By Joe Hadsall
KANSAS CITY, Mo. —
Last Thursday’s trip was more of a chore than usual for the Vocelka family.
As winter decided to rear its head and throw down a blanket of snow and ice across northern Missouri and the Midwest, the Vocelkas — Ron, Sherry and 17-year-old Cooper — were stuck for an hour in their SUV on Interstate 49 in Kansas City, just miles away from Children’s Mercy Hospital. A trip that usually takes two hours took more than four, because of the weather.
Once Cooper arrived for his appointment, another delay surfaced: The doctor wanted to check some swelling in his foot. The day ended with the family driving back to its Carl Junction home.
But one chore made the trip worth it.
In the back of the SUV was a load of about $1,600 worth of presents for children and teens. They were donated to Cooper by students at Joplin High School, so that he could give them to patients at the hospital.
“We’re pretty low-key on Christmas, as far as exchanging presents,” Ron Vocelka said. “In the spirit of the season, this is something Cooper felt he could do.”
It took three hospital employees to haul in the load that the Vocelkas delivered Thursday. Boxes of toys included cars, dolls, coloring books, games and puzzles. Several of the boxes also had presents for older children, things such as earbuds, nail polish, teen magazines and movies.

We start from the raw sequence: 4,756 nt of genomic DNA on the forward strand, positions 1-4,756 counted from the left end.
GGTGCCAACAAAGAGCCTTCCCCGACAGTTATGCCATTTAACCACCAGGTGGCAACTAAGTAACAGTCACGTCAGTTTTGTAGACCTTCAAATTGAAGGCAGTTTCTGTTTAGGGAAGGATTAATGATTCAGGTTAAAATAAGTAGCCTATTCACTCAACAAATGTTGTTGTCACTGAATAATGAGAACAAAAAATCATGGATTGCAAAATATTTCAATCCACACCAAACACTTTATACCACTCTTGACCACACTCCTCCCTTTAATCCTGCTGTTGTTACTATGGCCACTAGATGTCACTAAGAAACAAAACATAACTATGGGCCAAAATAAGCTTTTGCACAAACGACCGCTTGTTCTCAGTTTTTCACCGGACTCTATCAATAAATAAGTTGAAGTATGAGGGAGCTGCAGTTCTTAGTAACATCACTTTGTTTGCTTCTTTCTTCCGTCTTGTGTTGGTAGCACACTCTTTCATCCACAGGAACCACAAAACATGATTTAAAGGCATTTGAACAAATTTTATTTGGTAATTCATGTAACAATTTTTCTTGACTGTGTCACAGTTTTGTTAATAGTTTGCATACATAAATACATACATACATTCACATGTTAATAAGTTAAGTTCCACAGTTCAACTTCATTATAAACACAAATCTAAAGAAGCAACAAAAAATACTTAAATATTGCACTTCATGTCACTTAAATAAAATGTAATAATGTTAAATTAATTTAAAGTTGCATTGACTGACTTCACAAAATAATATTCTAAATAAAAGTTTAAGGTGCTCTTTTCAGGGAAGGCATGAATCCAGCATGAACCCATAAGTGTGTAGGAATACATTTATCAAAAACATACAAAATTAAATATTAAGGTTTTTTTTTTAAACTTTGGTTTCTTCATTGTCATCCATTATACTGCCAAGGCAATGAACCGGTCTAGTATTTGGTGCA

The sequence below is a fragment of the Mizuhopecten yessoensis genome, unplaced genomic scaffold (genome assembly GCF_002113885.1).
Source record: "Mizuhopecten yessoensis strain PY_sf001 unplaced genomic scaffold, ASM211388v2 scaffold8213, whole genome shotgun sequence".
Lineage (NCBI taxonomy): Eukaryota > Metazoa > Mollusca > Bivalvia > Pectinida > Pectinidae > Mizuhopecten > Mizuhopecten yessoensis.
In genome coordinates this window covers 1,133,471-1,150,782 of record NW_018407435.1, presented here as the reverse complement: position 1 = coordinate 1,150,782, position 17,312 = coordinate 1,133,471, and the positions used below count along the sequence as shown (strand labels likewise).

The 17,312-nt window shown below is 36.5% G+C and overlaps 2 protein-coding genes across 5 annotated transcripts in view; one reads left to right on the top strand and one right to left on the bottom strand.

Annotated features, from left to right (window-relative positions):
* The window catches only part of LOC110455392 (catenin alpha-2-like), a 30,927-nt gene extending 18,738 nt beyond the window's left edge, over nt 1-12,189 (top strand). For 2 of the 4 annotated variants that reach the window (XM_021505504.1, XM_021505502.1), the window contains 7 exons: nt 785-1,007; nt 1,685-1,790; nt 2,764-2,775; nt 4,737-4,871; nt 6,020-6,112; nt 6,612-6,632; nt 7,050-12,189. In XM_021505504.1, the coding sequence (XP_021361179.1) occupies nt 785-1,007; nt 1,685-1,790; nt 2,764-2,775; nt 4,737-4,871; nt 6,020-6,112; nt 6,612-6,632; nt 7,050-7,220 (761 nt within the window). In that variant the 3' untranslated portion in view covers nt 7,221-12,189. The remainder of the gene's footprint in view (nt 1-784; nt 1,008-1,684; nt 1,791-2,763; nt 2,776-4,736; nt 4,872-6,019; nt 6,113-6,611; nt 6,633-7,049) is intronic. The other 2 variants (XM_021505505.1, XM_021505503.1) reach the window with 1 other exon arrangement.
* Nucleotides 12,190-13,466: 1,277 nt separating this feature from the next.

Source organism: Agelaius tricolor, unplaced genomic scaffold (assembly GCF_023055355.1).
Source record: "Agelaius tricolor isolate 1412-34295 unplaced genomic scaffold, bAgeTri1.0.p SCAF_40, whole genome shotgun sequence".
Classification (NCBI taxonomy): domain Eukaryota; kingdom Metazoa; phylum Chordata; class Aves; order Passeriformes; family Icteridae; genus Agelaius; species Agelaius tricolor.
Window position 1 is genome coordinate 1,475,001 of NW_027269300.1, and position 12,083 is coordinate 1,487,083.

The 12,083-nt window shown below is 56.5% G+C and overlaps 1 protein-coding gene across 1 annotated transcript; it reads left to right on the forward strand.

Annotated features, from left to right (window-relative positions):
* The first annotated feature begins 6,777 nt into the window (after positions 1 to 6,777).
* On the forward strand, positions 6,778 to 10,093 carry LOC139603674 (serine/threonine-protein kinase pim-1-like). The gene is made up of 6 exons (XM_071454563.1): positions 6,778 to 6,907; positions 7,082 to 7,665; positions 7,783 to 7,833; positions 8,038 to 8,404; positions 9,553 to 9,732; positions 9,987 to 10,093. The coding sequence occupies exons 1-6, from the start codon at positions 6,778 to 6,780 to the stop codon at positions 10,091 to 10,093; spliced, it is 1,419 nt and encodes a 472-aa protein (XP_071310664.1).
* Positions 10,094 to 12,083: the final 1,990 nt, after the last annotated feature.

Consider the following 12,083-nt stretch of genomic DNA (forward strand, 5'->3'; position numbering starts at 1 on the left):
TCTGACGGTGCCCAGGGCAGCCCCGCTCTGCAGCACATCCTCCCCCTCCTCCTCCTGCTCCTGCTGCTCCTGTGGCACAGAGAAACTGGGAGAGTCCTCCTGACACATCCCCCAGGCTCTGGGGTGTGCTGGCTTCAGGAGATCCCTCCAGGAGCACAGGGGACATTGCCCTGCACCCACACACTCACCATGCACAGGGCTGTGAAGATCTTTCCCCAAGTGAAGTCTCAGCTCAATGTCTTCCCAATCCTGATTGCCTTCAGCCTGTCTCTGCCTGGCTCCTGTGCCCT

“They have a lot of teens here, and they are harder to provide for,” Ron Vocelka said. “They don’t want the kiddie toys anymore.”
The donation was appreciated; though the winter weather chilled them, the employees said the boxes of toys warmed their hearts.
“We have a majority of patients who can’t go home for Christmas,” said Jessica Salazar, media relations manager for the hospital. “They have to spend it here, and these donations help us make sure they have a good Christmas.”
This is the second time Cooper has fought a brain tumor. The first one happened when he was 13; it was treated successfully with surgery, chemotherapy and radiation.
But this battle has been more difficult.
Cooper’s second confrontation started in September 2011, after a new tumor was discovered. He underwent the same procedure of surgery, chemo and radiation that month.
And again in April of this year, when the tumor was found to be growing again. And again in July.
In October, doctors told the family that they couldn’t operate anymore. The tumor couldn’t be cured, only slowed.
Cooper responded to the terminal diagnosis with a plan for a fundraiser. He would play guitar around town, and whatever tips he received would be used to buy toys for the patients at the same hospital where he was treated.
His first appearance at a Joplin Electric Theater event netted him $75. Because of the radiation and chemotherapy treatments, he hasn’t been able to get the energy for more playing time, his father said.
But word of his “Play It Forward” fundraiser got out. Thanks to a collection drive at Ron Vocelka’s workplace, Cardinal Scale Manufacturing in Webb City, the high school drive and other donations, the family collected about $4,000.